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Photo: Richard Levine / Corbis via Getty Images

Telecom companies like AT&T and Verizon are racing into the digital advertising space — currently dominated by Google and Facebook — now that Washington has given them the ability to sell data to third-party advertisers.

Why it matters: The growth rate in the digital ad market is expected to decrease over the next four years, according to eMarketer, meaning that any market share internet service providers are able to gain will eventually come at the expense of other advertising-based businesses, mainly Google and Facebook.

AT&T's proposed merger with Time Warner will be a linchpin in the battle between internet companies and the web firms that rely on their services. If the merger survives the Department of Justice challenge, AT&T and Verizon — two of the largest internet companies in the U.S. — could collectively put a dent in Google and Facebook's advertising dominance.

  • “What a lot of people don’t understand — and frankly this is what I think the government is missing as it relates to looking at these mergers in a backward-looking way — is we’re competing in the land of the giants," John Martin, chief executive of the Time Warner-owned Turner, said at CES this month. "If you don’t think Facebook and Google and Amazon are the land of the giants, think again."
  • "We believe AT&T, and Verizon more so, are attempting to patch together large-scale inventory pools coupled with their newfound ability to mine browsing history and user data," says Jason Kint, whose trade association Digital Content Next publishes annual forecast for Google and Facebook's ad growth.
  • "If they’re successful, this mostly likely competes with Google and Facebook’s direct marketing and micro-targeting dollars."

Conservative regulators are seizing on this rationale as they pull up telecom regulations, arguing that empowering legacy telecom companies could be an way to curb the dominance of the duopoly.

  • FCC's commissioner Michael O'Rielly, one of the agency's Republican members, told reporters on Monday that lifting regulations on internet service providers was the right way to grapple with the growing influence of Google and Facebook.
  • The commission's Republican chairman, Ajit Pai, said last year that web giants were advocating against his net neutrality repeal to use "the regulatory process to cement their dominance in the Internet economy," adding that "the government shouldn’t aid and abet this effort."
  • The effort to free up ISPs to use data for ad targeting goes as far back as March, when lawmakers voted to roll back privacy rules that covered their customer data.

AT&T and Verizon have taken major steps to take advantage of the regulatory environment that will allow them to dive deep in the ad business.

  • AT&T made waves last year when it hired Brian Lesser as its CEO of advertising and analytics. Currently, AT&T owns the distribution and data from its internet and cable services. It's hoping its merger with Time Warner will give it premium content to sell ads against.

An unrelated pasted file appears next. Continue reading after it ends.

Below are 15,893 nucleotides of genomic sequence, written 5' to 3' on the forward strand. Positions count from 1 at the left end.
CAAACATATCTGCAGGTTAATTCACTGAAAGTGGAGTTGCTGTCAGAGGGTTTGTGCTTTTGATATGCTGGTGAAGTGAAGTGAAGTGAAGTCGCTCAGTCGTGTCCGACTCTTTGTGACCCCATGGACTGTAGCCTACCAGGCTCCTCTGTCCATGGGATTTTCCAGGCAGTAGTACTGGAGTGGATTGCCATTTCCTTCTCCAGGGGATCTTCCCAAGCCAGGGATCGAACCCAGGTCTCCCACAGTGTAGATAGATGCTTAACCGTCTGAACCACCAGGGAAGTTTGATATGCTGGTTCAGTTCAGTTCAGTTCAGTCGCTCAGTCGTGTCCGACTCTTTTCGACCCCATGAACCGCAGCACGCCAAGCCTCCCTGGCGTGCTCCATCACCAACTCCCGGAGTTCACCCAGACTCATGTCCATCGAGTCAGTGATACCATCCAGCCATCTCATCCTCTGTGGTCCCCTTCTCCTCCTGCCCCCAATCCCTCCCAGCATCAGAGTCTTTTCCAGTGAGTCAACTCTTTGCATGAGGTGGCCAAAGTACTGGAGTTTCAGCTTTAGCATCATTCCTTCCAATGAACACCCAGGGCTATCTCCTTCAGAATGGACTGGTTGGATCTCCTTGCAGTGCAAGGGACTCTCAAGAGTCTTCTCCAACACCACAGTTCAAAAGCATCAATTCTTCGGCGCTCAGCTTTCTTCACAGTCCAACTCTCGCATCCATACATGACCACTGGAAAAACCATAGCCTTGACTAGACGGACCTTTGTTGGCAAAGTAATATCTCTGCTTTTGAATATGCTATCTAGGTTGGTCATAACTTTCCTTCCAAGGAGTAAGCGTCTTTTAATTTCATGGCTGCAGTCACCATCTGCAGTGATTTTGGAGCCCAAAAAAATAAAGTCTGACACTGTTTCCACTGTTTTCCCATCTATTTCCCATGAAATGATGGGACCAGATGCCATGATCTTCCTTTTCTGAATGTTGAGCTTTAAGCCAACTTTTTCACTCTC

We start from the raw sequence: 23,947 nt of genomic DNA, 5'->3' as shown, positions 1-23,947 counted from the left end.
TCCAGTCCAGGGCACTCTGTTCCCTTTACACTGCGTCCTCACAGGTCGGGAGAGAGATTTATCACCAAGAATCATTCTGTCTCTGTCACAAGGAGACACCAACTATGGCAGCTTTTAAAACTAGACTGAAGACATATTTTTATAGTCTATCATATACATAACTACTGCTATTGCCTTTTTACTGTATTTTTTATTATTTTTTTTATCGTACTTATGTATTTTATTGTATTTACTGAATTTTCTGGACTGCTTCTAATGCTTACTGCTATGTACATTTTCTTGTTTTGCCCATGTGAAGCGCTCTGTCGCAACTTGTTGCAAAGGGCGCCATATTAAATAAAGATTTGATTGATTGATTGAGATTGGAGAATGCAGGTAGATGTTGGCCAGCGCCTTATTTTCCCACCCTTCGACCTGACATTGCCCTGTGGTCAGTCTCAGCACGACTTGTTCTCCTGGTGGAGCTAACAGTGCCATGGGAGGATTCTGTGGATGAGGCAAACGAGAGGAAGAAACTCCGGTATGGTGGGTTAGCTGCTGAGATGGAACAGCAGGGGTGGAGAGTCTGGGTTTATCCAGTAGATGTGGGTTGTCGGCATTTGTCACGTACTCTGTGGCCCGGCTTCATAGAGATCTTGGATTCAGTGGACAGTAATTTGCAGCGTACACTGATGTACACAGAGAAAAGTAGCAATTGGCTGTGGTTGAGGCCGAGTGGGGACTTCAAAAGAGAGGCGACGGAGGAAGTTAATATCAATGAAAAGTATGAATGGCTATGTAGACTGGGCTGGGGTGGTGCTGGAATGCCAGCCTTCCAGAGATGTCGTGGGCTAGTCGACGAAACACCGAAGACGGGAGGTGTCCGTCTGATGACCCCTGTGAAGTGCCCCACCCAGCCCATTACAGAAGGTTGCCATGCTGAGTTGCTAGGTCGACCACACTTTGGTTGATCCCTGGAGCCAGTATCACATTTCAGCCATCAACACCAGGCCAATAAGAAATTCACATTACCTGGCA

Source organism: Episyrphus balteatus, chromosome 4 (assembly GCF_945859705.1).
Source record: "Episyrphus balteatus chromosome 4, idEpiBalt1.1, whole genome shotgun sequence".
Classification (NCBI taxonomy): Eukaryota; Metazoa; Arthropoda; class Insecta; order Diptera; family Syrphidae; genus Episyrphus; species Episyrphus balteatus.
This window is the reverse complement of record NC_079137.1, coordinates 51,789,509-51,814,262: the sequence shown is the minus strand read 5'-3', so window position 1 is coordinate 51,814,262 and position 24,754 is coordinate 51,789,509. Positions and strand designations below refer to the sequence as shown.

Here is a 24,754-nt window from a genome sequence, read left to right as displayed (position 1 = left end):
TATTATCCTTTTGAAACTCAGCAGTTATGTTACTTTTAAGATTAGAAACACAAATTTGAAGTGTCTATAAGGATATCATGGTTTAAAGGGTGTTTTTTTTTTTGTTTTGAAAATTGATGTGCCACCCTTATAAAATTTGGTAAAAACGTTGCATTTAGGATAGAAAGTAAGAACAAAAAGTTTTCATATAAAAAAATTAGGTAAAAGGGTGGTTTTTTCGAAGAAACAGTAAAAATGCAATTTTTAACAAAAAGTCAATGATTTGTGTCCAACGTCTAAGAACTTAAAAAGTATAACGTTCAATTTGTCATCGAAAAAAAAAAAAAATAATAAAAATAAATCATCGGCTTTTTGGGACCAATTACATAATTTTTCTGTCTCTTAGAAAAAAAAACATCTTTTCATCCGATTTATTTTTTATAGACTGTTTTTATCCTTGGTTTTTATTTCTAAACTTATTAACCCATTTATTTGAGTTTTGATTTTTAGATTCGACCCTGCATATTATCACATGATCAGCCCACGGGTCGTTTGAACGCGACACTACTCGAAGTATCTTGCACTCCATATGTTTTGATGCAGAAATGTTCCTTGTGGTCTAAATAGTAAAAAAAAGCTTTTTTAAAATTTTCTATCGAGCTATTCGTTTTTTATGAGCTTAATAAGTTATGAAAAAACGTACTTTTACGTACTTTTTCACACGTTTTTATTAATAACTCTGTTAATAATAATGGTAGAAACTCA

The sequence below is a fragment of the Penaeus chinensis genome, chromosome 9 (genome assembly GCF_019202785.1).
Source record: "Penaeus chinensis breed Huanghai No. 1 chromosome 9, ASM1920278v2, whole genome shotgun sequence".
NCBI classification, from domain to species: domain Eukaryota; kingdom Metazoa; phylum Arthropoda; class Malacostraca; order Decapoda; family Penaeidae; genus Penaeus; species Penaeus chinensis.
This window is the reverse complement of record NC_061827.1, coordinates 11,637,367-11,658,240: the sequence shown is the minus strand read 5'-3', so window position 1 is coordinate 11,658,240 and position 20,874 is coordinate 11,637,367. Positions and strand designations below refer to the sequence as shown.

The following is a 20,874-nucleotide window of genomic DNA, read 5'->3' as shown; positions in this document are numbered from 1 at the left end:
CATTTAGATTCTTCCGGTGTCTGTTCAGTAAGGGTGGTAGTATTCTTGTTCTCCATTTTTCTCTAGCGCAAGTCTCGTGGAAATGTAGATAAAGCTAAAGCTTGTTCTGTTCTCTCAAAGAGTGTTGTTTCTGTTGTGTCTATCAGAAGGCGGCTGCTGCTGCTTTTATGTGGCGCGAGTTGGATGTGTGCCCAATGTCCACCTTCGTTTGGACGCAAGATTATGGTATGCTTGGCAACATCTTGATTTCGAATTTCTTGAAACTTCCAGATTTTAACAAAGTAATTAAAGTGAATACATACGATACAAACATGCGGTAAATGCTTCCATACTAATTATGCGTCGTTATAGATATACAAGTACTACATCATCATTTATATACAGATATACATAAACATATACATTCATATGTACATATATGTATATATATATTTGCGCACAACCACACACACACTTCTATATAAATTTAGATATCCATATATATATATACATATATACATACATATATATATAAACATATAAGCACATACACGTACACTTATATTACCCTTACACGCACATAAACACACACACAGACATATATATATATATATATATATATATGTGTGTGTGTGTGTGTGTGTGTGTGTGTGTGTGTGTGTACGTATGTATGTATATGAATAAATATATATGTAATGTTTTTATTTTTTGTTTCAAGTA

• Verizon launched Oath last year, which includes media properties like AOL, HuffPo, Yahoo and more, in an effort to scale its advertising footprint. Matthew Ellis, EVP and CFO at Verizon, said last year that with the addition of Oath, Verizon's addressable advertising market "has expanded from millions of wireless and wireline customers to about one billion global content consumers."

Both companies are using brand safety as a major pitch to lure advertisers to their advertising platforms.

  • Google and Facebook are "nervous about the content they’ve produced living in environments they can’t control," Lesser told attendees at last week's AdExchanger Industry Preview conference in New York City.
  • "We are the brightest, biggest alternate threat to the Duopoly because of our focus on an open approach to ad tech and our strength in mobile," Oath's chief revenue officer John DeVine tells Axios. "Agencies and brands are begging to have an alternative and they are rooting for the trust that comes with Oath."

Go deeper

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2 mins ago - Politics & Policy

The global future is looking dark and stormy

Illustration: Rae Cook/Axios

A new 20-year-forecast for the world: increasingly fragmented and turbulent.

The big picture: A major report put out this week by the National Intelligence Council reflects a present rocked by the COVID-19 pandemic. How the next two decades will unfold depends largely on whether new technologies will ultimately unite us — or continue to divide us.

Rep. Gaetz declares he's "not going anywhere" amid sex trafficking probe

Rep. Matt Gaetz. Photo: Eva Marie Uzcategui/Bloomberg via Getty Images

Rep. Matt Gaetz (R-Fla.) doubled down Friday night, saying he's not "going anywhere," and vowing, "I have not yet begun to fight," amid a federal investigation into sex trafficking allegations.

What he's saying: “I’m built for the battle, and I’m not going anywhere,” Gaetz, who denies the allegations, said during a Women for America First event at the Trump National Doral Miami resort.